In July 1954, Carl Perkins and his wife heard a new release of "Blue Moon of Kentucky" by Elvis Presley, Scotty Moore and Bill Black on the radio. As the song faded out, Carl Perkins said that there's a man in Memphis who understands what we're doing and that he needed to go to see him. According to another telling of the story, it was Valda who told him that he should go to Memphis. Later, Elvis Presley told Carl Perkins that he had travelled to Jackson and seen him and his group playing at El Rancho.
Carl Perkins successfully auditioned for Sam Phillips at Sun Records in early October 1954. "Movie Magg" and "Turn Around" were released on the Phillips-owned Flip label in March 1955. "Turn Around" became a regional success. With the song getting airplay across the South and Southwest, Carl Perkins was booked to appear along with Elvis Presley at theaters in Marianna and West Memphis, Arkansas.
Again performing at El Rancho, the Perkins brothers were involved in an automobile accident in Woodside, Delaware. A friend, who had been driving, was pinned by the steering wheel. Carl Perkins managed to drag him from the car, which had begun burning. Clayton had been thrown from the car but was not injured seriously.
Another Carl Perkins song, "Gone Gone Gone", released by Sun in October 1955, was also a regional success. It was backed by the more traditional "Let the Jukebox Keep On Playing", complete with fiddle, "Western boogie" bass line, steel guitar and weepy vocal.
Commenting on Carl Perkins's playing, Sam Phillips has been quoted as saying that he knew that Carl could rock and in fact Carl told him right from the start that he had been playing that music before Elvis came out on record.
Also in the autumn of nineteen-fifty-five, Carl Perkins wrote "Blue Suede Shoes" after seeing a dancer get angry with his date for scuffing up his shoes. Several weeks later, in December 1955, Carl Perkins and his band recorded the song during a session at Sun Studio in Memphis. Released on 1st January 1956, "Blue Suede Shoes" was a massive chart success. In the United States, it reached number one on Billboard magazine's country music chart and number two on the Billboard Best Sellers popular music chart. In March Carl Perkins became the first country artist to reach number three on the rhythm and blues charts. Carl Perkins performed the song on ABC-TV's Ozark Jubilee, his television debut.
In the United Kingdom, the song became a Top Ten hit, reaching number ten on the British charts. It was the first record by a Sun artist to sell a million copies. The B side, "Honey Don't", was covered by the Beatles, Wanda Jackson and in the 1970s, T. Rex.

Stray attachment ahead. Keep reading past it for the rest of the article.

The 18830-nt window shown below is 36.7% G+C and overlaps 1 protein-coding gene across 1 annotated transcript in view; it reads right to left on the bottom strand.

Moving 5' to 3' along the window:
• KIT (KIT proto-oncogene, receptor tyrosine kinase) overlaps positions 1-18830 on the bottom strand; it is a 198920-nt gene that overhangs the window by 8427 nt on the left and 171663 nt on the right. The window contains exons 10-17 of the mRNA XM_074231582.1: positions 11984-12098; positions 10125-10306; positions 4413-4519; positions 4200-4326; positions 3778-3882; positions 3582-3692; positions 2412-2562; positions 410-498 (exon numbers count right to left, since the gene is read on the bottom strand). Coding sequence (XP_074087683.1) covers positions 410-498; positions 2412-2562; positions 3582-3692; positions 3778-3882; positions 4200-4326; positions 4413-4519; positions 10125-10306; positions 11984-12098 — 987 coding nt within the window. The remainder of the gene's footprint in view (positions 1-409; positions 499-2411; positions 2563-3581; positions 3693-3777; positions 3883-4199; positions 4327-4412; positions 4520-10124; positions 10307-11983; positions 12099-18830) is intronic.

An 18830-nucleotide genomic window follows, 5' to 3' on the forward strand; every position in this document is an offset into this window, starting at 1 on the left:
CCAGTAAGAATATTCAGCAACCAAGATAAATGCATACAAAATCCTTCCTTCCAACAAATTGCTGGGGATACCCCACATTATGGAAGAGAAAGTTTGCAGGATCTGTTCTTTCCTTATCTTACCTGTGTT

After playing a show in Norfolk, Virginia, the Perkins Brothers Band headed to New York City for an appearance on NBC-TV's Perry Como Show. Shortly before sunrise on Route 13 between Dover and Woodside, Delaware, Stuart Pinkham assumed duties as driver. After hitting the back of a pickup truck, their car went into a ditch containing about a foot of water, and Carl Perkins was left lying face down in the water. Drummer Holland rolled Carl Perkins over, saving him from drowning. He had sustained three fractured vertebrae in his neck, a severe concussion, a broken collar bone, and lacerations all over his body in the crash. Carl Perkins remained unconscious for an entire day. Jay Perkins had a fractured neck and severe internal injuries; he never fully recovered and died in 1958.
Sam Philips had planned to surprise Carl Perkins with a gold record on The Perry Como Show. "Blue Suede Shoes" had sold more than 500,000 copies by March 22. Now, while Carl Perkins recuperated from his injuries, "Blue Suede Shoes" reached number one on regional pop, R&B, and country charts. It also reached number two on the Billboard pop and country charts. Elvis Presley's "Heartbreak Hotel" was number one on the pop and country charts at that time, but "Blue Suede Shoes" did better than "Heartbreak" on the R&B charts. By mid-April, more than one million copies of "Blue Suede Shoes" had been sold.
That April, while still recuperating in Jackson, Carl Perkins watched Elvis Presley perform "Blue Suede Shoes" on his first appearance on The Milton Berle Show, which was his third performance of the song on national television. He also made references to it twice during an appearance on The Steve Allen Show. Although his version became more famous than Carl Perkins's, it reached only as high as number 20 on the Billboard pop chart.
Carl Perkins returned to live performances on 21st April 1956, beginning with an appearance in Beaumont, Texas, with the "Big D Jamboree" tour. Before he resumed touring, Sam Phillips arranged a recording session at Sun, with Ed Cisco filling in for the still-recuperating Jay.
Beginning early that summer, Carl Perkins was paid one thousand dollars to play just two songs a night on the extended tour of "Top Stars of '56". When Carl Perkins and the group entered the stage in Columbia, South Carolina, he was appalled to see a teenager with a bleeding chin pressed against the stage by the crowd. During the first guitar intermission of "Honey Don't" they were waved offstage and into a vacant dressing room behind a double line of police officers. Carl Perkins was quoted as saying, "It was dangerous. Lot of kids got hurt. There was a lot of rioting going on, just crazy, man! The music drove 'em insane." Appalled by what he had seen and experienced, Carl Perkins left the tour. Appearing with Gene Vincent and Lillian Briggs in a "rock 'n' roll show", he helped pull 39,872 people to the Reading Fair in Pennsylvania on a Tuesday night in late September. A full grandstand and one thousand people stood in a heavy rain to hear Carl Perkins and Briggs at the Brockton Fair in Massachusetts.